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Individual and structural vulnerability among female youth who exchange sex for survival Miller, Cari L.; Fielden, Sarah; Tyndall, Mark; Zhang, Ruth; Gibson, Kate; Shannon, Kate Jul 31, 2011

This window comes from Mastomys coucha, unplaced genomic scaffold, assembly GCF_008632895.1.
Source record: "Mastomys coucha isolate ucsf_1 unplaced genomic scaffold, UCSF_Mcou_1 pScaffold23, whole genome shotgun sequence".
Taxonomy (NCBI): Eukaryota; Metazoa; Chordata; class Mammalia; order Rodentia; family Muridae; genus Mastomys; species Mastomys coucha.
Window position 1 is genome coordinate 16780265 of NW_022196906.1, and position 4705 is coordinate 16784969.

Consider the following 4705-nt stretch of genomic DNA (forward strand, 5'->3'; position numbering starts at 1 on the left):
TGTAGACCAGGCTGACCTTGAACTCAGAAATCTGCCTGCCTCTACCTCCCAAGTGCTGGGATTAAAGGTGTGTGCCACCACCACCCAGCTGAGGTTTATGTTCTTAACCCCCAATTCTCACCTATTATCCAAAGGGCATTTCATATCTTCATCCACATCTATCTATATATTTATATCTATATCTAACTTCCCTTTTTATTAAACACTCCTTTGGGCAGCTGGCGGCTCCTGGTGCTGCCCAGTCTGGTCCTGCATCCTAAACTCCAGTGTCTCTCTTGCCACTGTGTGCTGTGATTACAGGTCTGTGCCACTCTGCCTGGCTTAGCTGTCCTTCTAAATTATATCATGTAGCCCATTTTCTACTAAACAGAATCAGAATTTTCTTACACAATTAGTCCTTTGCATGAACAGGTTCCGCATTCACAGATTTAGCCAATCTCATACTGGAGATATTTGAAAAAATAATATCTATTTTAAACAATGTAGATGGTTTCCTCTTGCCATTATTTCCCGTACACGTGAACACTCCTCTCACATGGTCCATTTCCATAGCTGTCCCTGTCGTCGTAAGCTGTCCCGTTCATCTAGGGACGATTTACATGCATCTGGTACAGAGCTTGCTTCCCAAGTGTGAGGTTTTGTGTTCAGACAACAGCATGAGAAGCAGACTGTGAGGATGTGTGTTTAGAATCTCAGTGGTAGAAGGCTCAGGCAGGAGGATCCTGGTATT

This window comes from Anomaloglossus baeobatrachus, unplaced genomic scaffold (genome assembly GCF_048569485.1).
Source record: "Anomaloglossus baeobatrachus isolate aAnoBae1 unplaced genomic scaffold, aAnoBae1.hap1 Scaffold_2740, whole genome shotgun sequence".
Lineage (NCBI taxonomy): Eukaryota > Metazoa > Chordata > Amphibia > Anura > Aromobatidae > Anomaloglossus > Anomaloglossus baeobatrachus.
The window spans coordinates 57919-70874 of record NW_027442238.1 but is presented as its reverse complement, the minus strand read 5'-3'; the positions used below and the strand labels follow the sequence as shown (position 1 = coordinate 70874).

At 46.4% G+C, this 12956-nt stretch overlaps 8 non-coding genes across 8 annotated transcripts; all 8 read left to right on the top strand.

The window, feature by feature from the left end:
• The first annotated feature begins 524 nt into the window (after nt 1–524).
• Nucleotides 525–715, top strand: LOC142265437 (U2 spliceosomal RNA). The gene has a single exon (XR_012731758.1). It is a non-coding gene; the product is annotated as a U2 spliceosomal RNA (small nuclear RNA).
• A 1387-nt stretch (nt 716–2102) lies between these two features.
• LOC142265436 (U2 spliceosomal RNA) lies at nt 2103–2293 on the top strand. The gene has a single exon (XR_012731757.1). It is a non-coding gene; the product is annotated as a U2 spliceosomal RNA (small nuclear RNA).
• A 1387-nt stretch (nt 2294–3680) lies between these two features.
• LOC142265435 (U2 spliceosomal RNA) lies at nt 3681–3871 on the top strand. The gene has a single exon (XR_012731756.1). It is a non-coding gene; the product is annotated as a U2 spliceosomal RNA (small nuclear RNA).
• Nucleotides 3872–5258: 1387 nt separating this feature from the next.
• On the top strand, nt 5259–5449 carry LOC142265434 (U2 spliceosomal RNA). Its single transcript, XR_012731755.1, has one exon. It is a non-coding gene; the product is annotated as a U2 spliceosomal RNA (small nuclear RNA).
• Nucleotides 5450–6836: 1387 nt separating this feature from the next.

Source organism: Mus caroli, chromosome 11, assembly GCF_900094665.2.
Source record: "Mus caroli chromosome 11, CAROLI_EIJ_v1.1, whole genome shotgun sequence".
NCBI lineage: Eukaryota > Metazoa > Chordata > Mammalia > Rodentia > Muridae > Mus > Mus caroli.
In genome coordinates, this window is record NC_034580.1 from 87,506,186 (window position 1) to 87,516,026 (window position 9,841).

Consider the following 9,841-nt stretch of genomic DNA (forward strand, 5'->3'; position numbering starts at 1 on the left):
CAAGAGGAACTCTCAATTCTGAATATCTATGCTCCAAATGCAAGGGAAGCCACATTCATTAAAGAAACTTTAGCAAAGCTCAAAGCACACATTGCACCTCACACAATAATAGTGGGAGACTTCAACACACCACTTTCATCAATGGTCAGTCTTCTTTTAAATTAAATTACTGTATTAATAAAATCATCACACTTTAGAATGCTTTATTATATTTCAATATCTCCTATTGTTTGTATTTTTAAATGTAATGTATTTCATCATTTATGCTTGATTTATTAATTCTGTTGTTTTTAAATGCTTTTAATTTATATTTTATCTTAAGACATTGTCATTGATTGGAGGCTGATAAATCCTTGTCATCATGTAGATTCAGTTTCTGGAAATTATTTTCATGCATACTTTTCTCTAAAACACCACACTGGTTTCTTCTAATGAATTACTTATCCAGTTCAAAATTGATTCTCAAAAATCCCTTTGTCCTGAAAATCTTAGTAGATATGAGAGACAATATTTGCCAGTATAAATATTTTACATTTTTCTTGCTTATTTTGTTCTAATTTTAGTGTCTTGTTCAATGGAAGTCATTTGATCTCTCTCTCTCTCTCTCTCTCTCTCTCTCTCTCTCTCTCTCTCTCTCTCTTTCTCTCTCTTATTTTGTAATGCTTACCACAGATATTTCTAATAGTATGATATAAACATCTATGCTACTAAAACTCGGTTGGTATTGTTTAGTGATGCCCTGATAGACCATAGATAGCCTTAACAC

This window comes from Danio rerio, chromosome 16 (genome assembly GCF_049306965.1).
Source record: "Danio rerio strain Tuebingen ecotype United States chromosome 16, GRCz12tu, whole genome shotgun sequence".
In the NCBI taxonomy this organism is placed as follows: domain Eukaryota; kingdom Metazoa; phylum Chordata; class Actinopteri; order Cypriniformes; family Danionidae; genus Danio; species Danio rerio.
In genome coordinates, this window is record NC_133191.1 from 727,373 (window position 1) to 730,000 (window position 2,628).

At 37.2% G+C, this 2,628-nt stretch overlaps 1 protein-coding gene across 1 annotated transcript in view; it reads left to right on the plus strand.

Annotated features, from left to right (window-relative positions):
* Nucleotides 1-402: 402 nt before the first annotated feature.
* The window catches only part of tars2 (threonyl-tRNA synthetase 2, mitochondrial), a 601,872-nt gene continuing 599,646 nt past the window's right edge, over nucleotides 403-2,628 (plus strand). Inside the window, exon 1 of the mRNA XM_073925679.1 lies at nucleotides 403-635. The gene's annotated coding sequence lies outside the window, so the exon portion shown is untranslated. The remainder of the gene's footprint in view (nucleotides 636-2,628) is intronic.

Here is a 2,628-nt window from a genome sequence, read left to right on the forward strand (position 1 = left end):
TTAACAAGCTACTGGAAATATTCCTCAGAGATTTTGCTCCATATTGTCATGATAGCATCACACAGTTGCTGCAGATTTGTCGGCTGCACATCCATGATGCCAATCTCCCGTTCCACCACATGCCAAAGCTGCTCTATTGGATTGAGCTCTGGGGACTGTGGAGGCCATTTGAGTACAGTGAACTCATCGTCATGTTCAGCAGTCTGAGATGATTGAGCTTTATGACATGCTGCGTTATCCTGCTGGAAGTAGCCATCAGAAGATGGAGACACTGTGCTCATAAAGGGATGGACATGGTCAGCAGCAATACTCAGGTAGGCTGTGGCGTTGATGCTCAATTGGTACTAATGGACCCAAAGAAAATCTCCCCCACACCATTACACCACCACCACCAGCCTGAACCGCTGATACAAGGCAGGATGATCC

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INDIVIDUAL AND STRUCTURAL VULNERABILITY AMONGFEMALE YOUTH WHO EXCHANGE SEX FOR SURVIVALCL Miller1, SJ Fielden2, MW Tyndall2,3, R Zhang3, K Gibson4, and K Shannon2,31Simon Fraser University, Burnaby, British Columbia, Canada2Faculty of Health Sciences, University of British Columbia, Vancouver, British Columbia, Canada3British Columbia Centre for Excellence in HIV/AIDS, Vancouver, British Columbia, Canada4Women’s Information Safe Haven (WISH) Drop-In Centre Society, Vancouver, British Columbia,CanadaAbstractPurpose—Because of growing concerns regarding the heightened vulnerabilities and risk ofhuman immunodeficiency virus infection among youth who exchange sex for survival, weinvestigated individual risk patterns and structural barriers among young (≤24 years) female sexworkers (FSWs) in Vancouver, Canada.Methods—Between 2005 and 2008, a total of 255 street-based FSWs (≥14 years) were enrolledinto a community-based prospective cohort, and were asked to participate in baseline and biannualquestionnaires administered through interviews and human immunodeficiency virus screening.We used contingency table analysis to compare individual and structural barrier results obtained atbaseline for younger (≤24 years) FSWs with those of the older (>25 years) FSWs. For longitudinaldata, we used generalized estimating equations throughout the follow-up period to determinefactors associated with being a young FSW in the past 6 months.Results—In comparison with older FSWs (n = 199), youth (n = 56) were more likely to spendfewer years engaging in sex exchange (median: 6.4 [interquartile range: 4.6–9.1] vs. 19.9[interquartile range: 10.0–26.8]; p ≤ .001), belong to an aboriginal ancestry (59% vs. 44%; p = .052), and be homeless (68% vs. 36%; p ≤ .001). In the multivariate generalized estimatingequations analysis, youth reported a significantly elevated proportional odds of being homeless(odds ratio [OR]: 1.26 [confidence interval {CI}: 1.08–1.48]), servicing clients in public places(OR: 1.28 [CI: 1.04–1.57]), injecting heroin on a daily basis (OR: 1.35 [CI: 1.06–1.74]), and asignificantly reduced odds of accessing methadone maintenance therapy (OR: .76 [CI: .62–.93]).Conclusions—This study demonstrates significant displacement of youth who engage in sexexchange to marginalized working and living spaces. The findings of this study bring to attentionthe critical need for targeted structural interventions including access to youth and gender-specificsocial housing, safe working spaces, reduction in the amount of harm caused to them, andaddiction treatment services for youth engaged in survival sex work.Keywordsadolescent; drug treatment; drug users; homeless youth; methadone maintenance therapy;prostitution; substance-related disorders; survival sex work; young adultSend correspondence to: Kate Shannon, [PhD, MPH], B.C. Centre for Excellence in HIV/AIDS, Assistant Professor, Faculty ofMedicine, University of British Columbia, St. Paul’s Hospital, 608-1081 Burrard Street, Vancouver, B.C., V6Z 1Y6, Canada, Tel:604-806-9459, Fax: (604) 806-9044, gshi@cfenet.ubc.ca.NIH Public AccessAuthor ManuscriptJ Adolesc Health. Author manuscript; available in PMC 2012 July 09.Published in final edited form as:J Adolesc Health. 2011 July ; 49(1): 36–41. doi:10.1016/j.jadohealth.2010.10.003.NIH-PA Author ManuscriptNIH-PA Author ManuscriptNIH-PA Author Manuscript1. INTRODUCTIONGlobally, adolescents and youth under the age of 25 years [1] are an important targetpopulation with respect to public health because of their rapid and multiple transitions intoadulthood, during which sexual and drug vulnerabilities are initiated and health patterns areestablished [2]. Of particular concern is that the number of youth becoming “streetentrenched,” characterized by involvement in the street economy, is growing because offamily fragmentation, which in turn is increasing as a result of conflict, disease,urbanization, and the effects of increasing gaps in income, employment, housing, and foodsecurity [3]. Street-entrenched youth are more likely to have experienced elevated rates ofchildhood neglect and/or abuse, separation from their original families (e.g., foster care), themultigenerational effects of colonization, lack of positive role modeling during early life,and social exclusion (e.g., racial and sexual minorities) [4] and [5]. They also face some ofthe worst health outcomes in society including elevated risk for substance abuse, humanimmunodeficiency virus (HIV), hepatitis C virus (HCV), sexually transmitted infections,and poor access to health services [6].A lack of options for safety and survival often compel vulnerable youth to become involvedin the street economy, often translating to street-level dealing for young men and survivalsex work for young women [7]. Studies have demonstrated that between 14% and 46% ofstreet-entrenched youth exchange sex for money, drugs, shelter, or other commodities as ameans of survival [8]. In a recent cross-sectional study involving youth and adult female sexworkers (FSWs) in two Mexican-U.S. border cities, it was shown that adult women whoinitiated sex work at an earlier age (<18 years) were more likely to use inhalants, use sex topay for alcohol, and report a history of child abuse [9]. Collectively, these studies haveprovided insights into youth vulnerability to survival sex work and factors driving earlyinitiation into it. However, there remains scant prospective evidence among young FSWs,and fewer studies that examine the individual, social, and structural factors that shapeexperiences of exchanging sex for survival among young women when compared with theiradult counterparts. Qualitative and ethnographic studies have demonstrated the gendereddimensions of survival of young women in the street economy that shapes their agency andaccess to resources [10] and [11]. Among women who exchange sex on the street, youth aremore likely to report relying on an older male partner for drugs, requiring assistance withinjecting and being second on the needle, thus compounding their inability to safelynegotiate sexual and drug risk reduction practices [12] and [13].It has been estimated that the average age at which women first initiate survival sex work isbetween 15 and 16 years [14] and [15], and early initiation during adolescence is associatedwith a twofold increased odds of HIV infection in adulthood [16]. Although we cannotdiscount that trafficking of underage women may comprise a small proportion of youthinvolved in sex work in North America, research suggests that the majority of street-entrenched youth become involved in survival sex work for quick money when alternativesfor income and employment security are unavailable [17]. The barriers to accessing socialassistance during adolescence have been further postulated to lead to street-involved youth’sengagement in survival sex work as a means of basic subsistent need [18]. To date,“protecting” youth engaged in survival sex work has been largely left to the criminal justiceand social welfare systems, where youth are either locked up in youth detention centers orrepatriated to families and/or foster homes, which they had left in the first place [18]. Thisapproach has been shown to have the detrimental effect of isolating youth from healthservices [13] and [19]. Given the critical need for research to elucidate policy and servicegaps that are youth-specific and tailored to meet the needs of street-entrenched youth whoexchange sex for survival, we undertook this study to determine individual, social, andMiller et al. Page 2J Adolesc Health. Author manuscript; available in PMC 2012 July 09.NIH-PA Author ManuscriptNIH-PA Author ManuscriptNIH-PA Author Manuscriptstructural risk factors associated with younger age (≤24 years) among a prospective cohortof street-based FSWs.METHODSThe community-based HIV prevention research partnership has been described in detailelsewhere [16]. Briefly, a key component of the Maka project is capacity-building amongwomen involved in survival sex work, which is supported by an open community advisoryboard. Between 2006 and 2008, street-based FSWs living in the lower mainland ofVancouver, British Columbia, Canada, were enrolled in an open, prospective cohort andwere asked to participate in an interview-based questionnaire and voluntary HIV screeningat baseline and also at follow-up visits carried out every 6 months. On the basis of previousresearch, which identified 100% substance use among street-based FSWs in Vancouver,eligibility criteria was defined as being female (≥14 years) who used illicit drugs (excludingmarijuana) and exchanged sex for money, drugs, shelter, or other commodities on the streetin the past month. Given the difficulties in accessing a representative sample of FSWsbecause of the unknown size and boundaries of this population, initial mapping of workingareas with >60 FSWs helped identify sex work strolls, which were then used for targetedoutreach and recruitment. Time–space sampling [20] was used to systematically sample allwomen (inclusive of transgender women) working at staggered times and locations alongthese strolls (response rate of 94%). Participants received compensation worth Can $25 atbaseline and each follow-up visit. This study was approved by the University of BritishColumbia’s and Providence Health’s Research Ethics Boards.Study instrumentsAt baseline and follow-up visits, a detailed semi-structured interview-based questionnaireadministered by trained peer researchers (former and/or current FSWs) helped elicitresponses related to sociodemographic factors, health service use, working conditions,violence, and sexual- and drug-related practices. Voluntary HIV screening using the newpoint-of-care rapid INSTI test (Biolytical, Canada, specificity 99.3%, sensitivity 99.6%) wasperformed by the project nurse, which was supported by pre- and post-test counseling. HIV-positive tests were confirmed by Western blot. The health and violence questions wereasked by the registered nurse to facilitate referral to support services.Statistical analysesWe used contingency table analysis to compare baseline sociodemographic and sexual- anddrug-related variables results obtained for younger (≤24 years) FSWs with those of the older(>25 years) FSWs. Chi-square and Fischer’s exact tests, where appropriate, were used tocompare categorical variables between the two groups. Because longitudinal data wereavailable with serial measures for each subject, we used generalized estimating equations(GEE for binary outcomes with logit link for the analysis of correlated data to determinethroughout the 24-month follow-up period the factors that were associated with younger age(≤24 years) in the past 6 months. These methods gave rise to standard errors that wereadjusted by multiple observations per person using an exchangeable correlation structure. Inthis case, participants aged >24 years during the study period then contributed to the olderage category ensuring that any correlations, if found, were attributable to the younger agecategory. Therefore, data from every follow-up visit, among those aged 24 years or younger,were considered in these analyses. For instance, an individual may have reportedexperiencing homelessness during one follow-up period and not another and this analysisapproach serves to examine, throughout the follow-up period, behaviors and characteristicsthat are correlated with younger age both within individuals and between individuals.Although it is unconventional to use age as a dependent variable, this method has been usedMiller et al. Page 3J Adolesc Health. Author manuscript; available in PMC 2012 July 09.NIH-PA Author ManuscriptNIH-PA Author ManuscriptNIH-PA Author Manuscriptsuccessfully in previous analyses examining factors associated with younger age in aprospective cohort of individuals who use injection drugs [21].Independent variablesSpecific structural factors collected at baseline and follow-up visits were considered on thebasis of previously published data and a priori hypothesized relationships, includinghomelessness within the last 6 months, access to drug treatment including methadonemaintenance therapy (MMT), place of servicing clients (car or outdoor public spacecompared with indoor settings [e.g., hourly room, sauna]), and street-policing strategies(defined as confiscation of drug use paraphernalia without arrest). Individual variablesconsidered in the analysis included being of aboriginal ancestry (aboriginal vs. non-aboriginal) [32], age of the individual at the time of first exchange of sex for money and/ordrugs, serologically confirmed HIV status at baseline, and consensual unprotected vaginal oranal sex with a primary sex partner or client. Drug use patterns measured included baselinereports of ever having used injection drugs, and similar to previous analyses, longitudinalmeasures for frequent (≥1 per day) use of injection cocaine, heroin, and crystalmethamphetamine as well as frequent crack and noninjection crystal methamphetamine use.Analyses were restricted to only those FSWs who completed a baseline and one follow-upvisit. Variables potentially associated with younger age were examined in bivariate analyses.To adjust for potential confounding, we fit a multivariate logistic GEE model using an apriori defined model building protocol, which adjusted for all variables that were statisticallysignificant at p < .10 in the bivariate analyses. All p values were two-sided and odds ratios(ORs) reported at 95% confidence intervals (CIs).RESULTSA total of 255 women completed a baseline survey (response rate of 94%) and one follow-up visit and were included in this analyses, with 601 observations available over four visits(median visits = 2, interquartile range [IQR]: 1–3). Approximately half (47%, n = 121) ofthe participants have aboriginal ancestry; First nations, Metis, Inuit or non-status FirstNations. The median age at baseline was 36 years (IQR: 25–41) and the median age of sexwork initiation was 15 years (IQR: 13–21). Overall, HIV prevalence at baseline was 23%.Consistent with the United Nations definition of youth (≤24 years), 22% (n = 56) of thepopulation studied were youth (ages: 18–24 years) and 78% (n = 199) were aged ≥25 years.In baseline analysis (Table 1), in comparison with older FSWs, youth engaged in sexexchange for a fewer number of years (median: 6.4 [IQR: 4.6–9.1] vs. 19.9 [IQR: 10.0–26.8]; p ≤ .001) and were less likely to self-report being HCV-positive (43% vs. 70%; p = .001). Youth were more likely to be of aboriginal ancestry (59% vs. 44%; p = .052) and behomeless in the last 6 months (68% vs. 36%; p ≤ .001). There were no statistical differencesat baseline with respect to age at first sex exchange (16 [IQR: 14–19] vs. 17 [IQR: 14–26]),HIV seropositivity (18% vs. 24%; p = .361), and ever injecting drugs (70% vs. 80%; p = .104).In unadjusted GEE analysis (Table 2), youth had a higher proportional odds of injectingheroin frequently (OR: 1.40 [CI: 1.09–1.79]) and using noninjection crystalmethamphetamine frequently (OR: 1.47 [CI: .99–2.18]). They were also significantly morelikely to experience structural barriers of homelessness (OR: 1.27 [CI: 1.08–1.49]), servicingclients in cars and public spaces (OR: 1.30 [CI: 1.05–1.60]), having police confiscate druguse paraphernalia without arrest (OR: 1.20 [CI: .99–1.45]), and were less likely to haveaccess to MMT (OR: .72 [CI: .58–.89]). In our adjusted multivariable model, factors thatremained associated with younger age in longitudinal analysis were homelessness (OR: 1.26Miller et al. Page 4J Adolesc Health. Author manuscript; available in PMC 2012 July 09.NIH-PA Author ManuscriptNIH-PA Author ManuscriptNIH-PA Author Manuscript[CI: 1.08–1.48]), servicing clients in a public place (OR: 1.28 [CI 1.04–1.57]), injectingheroin frequently (OR: 1.35 [CI: 1.06–1.74]), whereas access to MMT was inverselyassociated with younger age (OR: .76 [CI: .62–.93]).DISCUSSIONIn this study, we have found evidence of the increased dislocation of young street-basedFSWs to isolated and outdoor housing and work environments. Furthermore, youth weremore likely to be dependent on heroin, but significantly less likely to access addictiontreatment for opiates as compared with their older counterparts. In combination, thesefindings tell the story of social and structural dislocation among some of the world’s mostvulnerable young women without access to treatment and social support services.Of critical concern, over the 2-year follow-up period in our study, 69% of young FSWsreported “absolute homelessness,” defined as sleeping on the street as compared with 36%of their adult counterparts. In adjusted analyses, after controlling for individual risk factors,youth remained independently more likely to be homeless as compared with adult FSWs.These results suggest that accessible and supportive social housing strategies for femaleyouth are lacking. It has been estimated that between 4% and 7% of youth between the agesof 14 and 26 years are homeless or unstably housed [22]. Homeless youth have higher ratesof infectious diseases, such as hepatitis B, HCV, and HIV, as well as increased risk forpregnancy and violence [5]. Further, as compared with youth who have stable housing, thosewho are homeless report higher rates of injection and noninjection drug use [23]. Morerecently, research has shown that homeless youth and those who are poorly housed (e.g.,shelters, transition houses) are more likely to report inconsistent condom use and multiplesexual partners as compared with stably housed youth [24]. Evidence shows that poorenvironments, such as those created by inaccessibility of safe housing, increase multipleanonymous sexual encounters and reduce the capacity of youth to safely negotiate condomuse [11] and [25]. As such, developing youth and gender-specific supportive housing modelsmay be a critical structural intervention toward engaging young FSWs in social supports,treatment, and health care [11] and [25].Moreover, in addition to living in marginalized public spaces, young FSWs weresignificantly more likely to service clients in public spaces, such as alleys, parkades,industrial settings, and cars, as compared with indoor settings (such as saunas, hourlyhotels). This finding is of particular concern given that we have previously demonstratedthreefold increased odds of coercive unprotected sex by clients and physical violence amongwomen exchanging sex in public spaces and industrial settings [26] and [27]. Theinterrelationships between youth engaged in survival sex work and marginalized work inpublic spaces indicate the multilayered structural barriers for young FSWs. The continuedlegal barriers to client–sex worker date negotiation in public spaces and working in saferindoor spaces seem to have a disproportionately adverse effect on vulnerable youth, thuspushing them outside of the public health and social support umbrella [28]. Importantly,young people must be prioritized within the public health arena by developing supportivepolicing policies to prevent further compromise of young women’s health by virtue ofconfiscation of drug use paraphernalia and increase in the risk for drug use harms throughblood-borne disease transmission. Together these findings support the critical need forsocio-legal policy reforms that remove criminal sanctions targeting sex workers and developsupportive housing and work spaces that facilitate female youth’s control over sexualexchange and also help engage them in public health [8].In addition, youth in this study population were significantly more likely to be dependent oninjection heroin, but significantly less likely to access MMT. Although we have previouslyMiller et al. Page 5J Adolesc Health. Author manuscript; available in PMC 2012 July 09.NIH-PA Author ManuscriptNIH-PA Author ManuscriptNIH-PA Author Manuscriptshown elevated rates of heroin injection among youth who inject drugs, the finding ofincreased heroin injection among youth in this sample is of particular concern given that justover half of the entire FSW sample had ever injected drugs [29]. Subsequent research needsto consider how exposure to vulnerable work and living environments shape transitions fromnoninjection to injection drugs and influence access to health care services includingtreatment. It has been postulated that heroin may be a means of coping for young peoplefacing concurrent past and present traumas [30]. Furthermore, the increased likelihood offrequent heroin injection among the youth in this study was most likely fueled by the moreprecarious state of the housing condition of young women and limited access to methadone[31]. In a previous analysis, an unsuccessful attempt to access addiction treatment wasassociated with a twofold increase in the odds of client-perpetrated violence [32]. The needfor tailored and innovative interventions to support young women’s safety, such as low-threshold housing, methadone, and 24-hour safe spaces, will help empower youth to breakthe trauma cycle and afford alternative opportunities to reduce reliance on risky drugs andsexual relationships for survival.Among adults, MMT is a well established harm reduction intervention that assists instabilization and recovery process for those struggling with opioid dependency [33].However, the evidence of this treatment among youth is still ambiguous. A recent qualitativestudy of MMT use among youth indicated its value for treating opioid addiction and theyouth expressed that MMT programs for this age group should be considered a temporarymeasure to assist in the recovery process of young people and be part of a larger morecomprehensive, youth-centered, and holistic approach to addiction treatment [34]. Youngerage most likely adds to complications in accessing MMT services because of providerconcerns over methadone prescription to youth and the absence of specialized serviceproviders for patients aged <19 years. Furthermore, studies on both MMT and socialhousing services for populations that use drugs have highlighted that more effective servicesare operated within a “low-threshold” paradigm and do not exclude clients coping with co-related polysubstance and mental health issues [35] and [36]. Because of the socially andpolitically contentious and difficult nature associated with use of illicit drugs, harmreduction services, and engagement in sexual work by youth, interventionists working withyouth involved in survival sex work who use drugs face challenges in advocating for low-threshold housing, safe spaces, treatment and harm reduction services for this population[37]. However, for young people who find themselves living with addiction, engaged in sexwork, and homeless, there is a striking paucity of resources that address their needs. Furtherevidence is required to elucidate effective and appropriate models of MMT, other drugtreatment strategies, and low-threshold housing and safe spaces to support the health ofyoung women who are socially marginalized.Recognizing the serious vulnerability of young FSWs globally, the United Nations hascalled for an increase in youth-centered participatory interventions that address the causes ofhomelessness and the need for social protection [3]. In recent years, there has been increasedadvocacy for greater meaningful involvement of vulnerable young people to address andcomply with recommendations for “youth-friendly services,” which include componentssuch as equitable and accessible points of delivery; private, non-stigmatizing, and safeenvironments; well-trained and nonjudgmental staff; and youth involvement in assessmentand provision of services [38]. The need to hire and involve young FSWs to develop “rights-based” interventions to reduce the social and structural barriers that create, reinforce, andreproduce risk in this vulnerable population has been underscored [39]. Importantly, in thisstudy, more than half of the young FSWs were of aboriginal ancestry. Therefore, resourcesmust be directed toward aboriginal communities and health authorities should implementaboriginal-centered prevention, treatment, healing, and housing services in urban and ruralMiller et al. Page 6J Adolesc Health. Author manuscript; available in PMC 2012 July 09.NIH-PA Author ManuscriptNIH-PA Author ManuscriptNIH-PA Author Manuscriptsettings specifically designed with and for young aboriginal women involved in street-basedsurvival sex work [40].Several limitations to this study must be noted. The observational nature of this research andthe use of self-reported data should be interpreted with caution. However, our use of GEEaccounting for repeated responses by the same person may help to reduce temporality.Importantly, our sample did not comprise young people aged ≤17 years; therefore, the datareflected here may not represent very young populations of women involved in survival sexwork. In addition, our use of age as the dependent variable, although nontraditional,strengthens the associations found with younger age because once the individual aged past24 years, their data contributed to the older age category. The use of self-reported measures,such as violence, rape, childhood sexual and physical abuse, could subject the data toresponse bias. We have tried to minimize this likelihood by using peer trained interviewersand this type of response bias would only serve to underestimate the associations that werefound with these variables. This research provides evidence of the multiple structuralbarriers facing female youth who engage in survival sex work on the streets of cities inCanada. The findings support growing evidence of the critical need to remove legal barriersand to meaningfully engage young FSWs in health and support services. 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Bull WorldHealth Organ. 2009; 87:816–23. [PubMed: 20072766]40. Pearce ME, Christian WM, et al. Cedar Project. The Cedar Project: Historical trauma, sexual abuseand HIV risk among young aboriginal people who use injection and non-injection drugs in twoCanadian cities. Soc Sci Med. 2008; 66:2185–94. [PubMed: 18455054]Miller et al. Page 9J Adolesc Health. Author manuscript; available in PMC 2012 July 09.NIH-PA Author ManuscriptNIH-PA Author ManuscriptNIH-PA Author ManuscriptNIH-PA Author ManuscriptNIH-PA Author ManuscriptNIH-PA Author ManuscriptMiller et al. Page 10Table 1Baseline characteristics of women in survival sex work stratified by age ≤24 years and ≥25 yearsCharacteristic ≤24 years n = 56 (22%) ≥25 years n = 199 (78%) p valueYears exchanging sex 6.4 (4.6–9.1)a 19.9 (10.0–26.8)a <.001Median age at which one first exchanged sex for money or drugs 16 (14–19)a 17 (14–26)a .065Self-identify as aboriginal 33 (59%) 88 (44%) .052Homeless (last 6 months) 38 (68%) 72 (36%) <.001HIV positive (HIV screening) 10 (18%) 47 (24%) .361HCV positive (self-reported status) 19 (43%) 124 (70%) .001Ever injected drugs 39 (70%) 159 (80%) .104aMedians (interquartile range) are shown in first two rows, whereas number of participants (percentage positive responses within each category)are shown in remaining rows.J Adolesc Health. Author manuscript; available in PMC 2012 July 09.NIH-PA Author ManuscriptNIH-PA Author ManuscriptNIH-PA Author ManuscriptMiller et al. Page 11Table 2Unadjusted and adjusted GEE analyses of factors associated with being a young woman (≤24 years) engagedin survival sexCharacteristic Unadjusted OR (95% CI) Adjusted ORa (95% CI)Individual factors Aboriginal ethnicity 1.70 (.94–3.10) – Inject cocaine frequently .92 (.74–1.14) – Inject heroin frequently 1.40 (1.09–1.79) 1.35 (1.06–1.74) Inject crystal methamphetamine frequently 1.43 (.87–2.35) – Crack cocaine smoking frequently .81 (.65–1.00) – Crystal methamphetamine use frequently 1.47 (.99–2.18) – Unprotected sex with primary partner 1.00 (.86–1.17) –Structural factors Homelessness 1.27 (1.08–1.49) 1.26 (1.07–1.48) Police confiscated drug use paraphernalia (without arrest) 1.20 (.99–1.45) 1.14 (.96–1.36) Service clients in cars and public spaces (alleys, parks) 1.30 (1.05–1.60) 1.28 (1.04–1.57) Inpatient drug treatment 1.09 (.89–1.33) – Methadone treatment .72 (.58–.89) .76 (.62–.93)GEE = generalized estimating equations.aVariables significant at p < .01 entered into multivariate model; adjusted ORs refer to variables significant at p < .05.J Adolesc Health. Author manuscript; available in PMC 2012 July 09.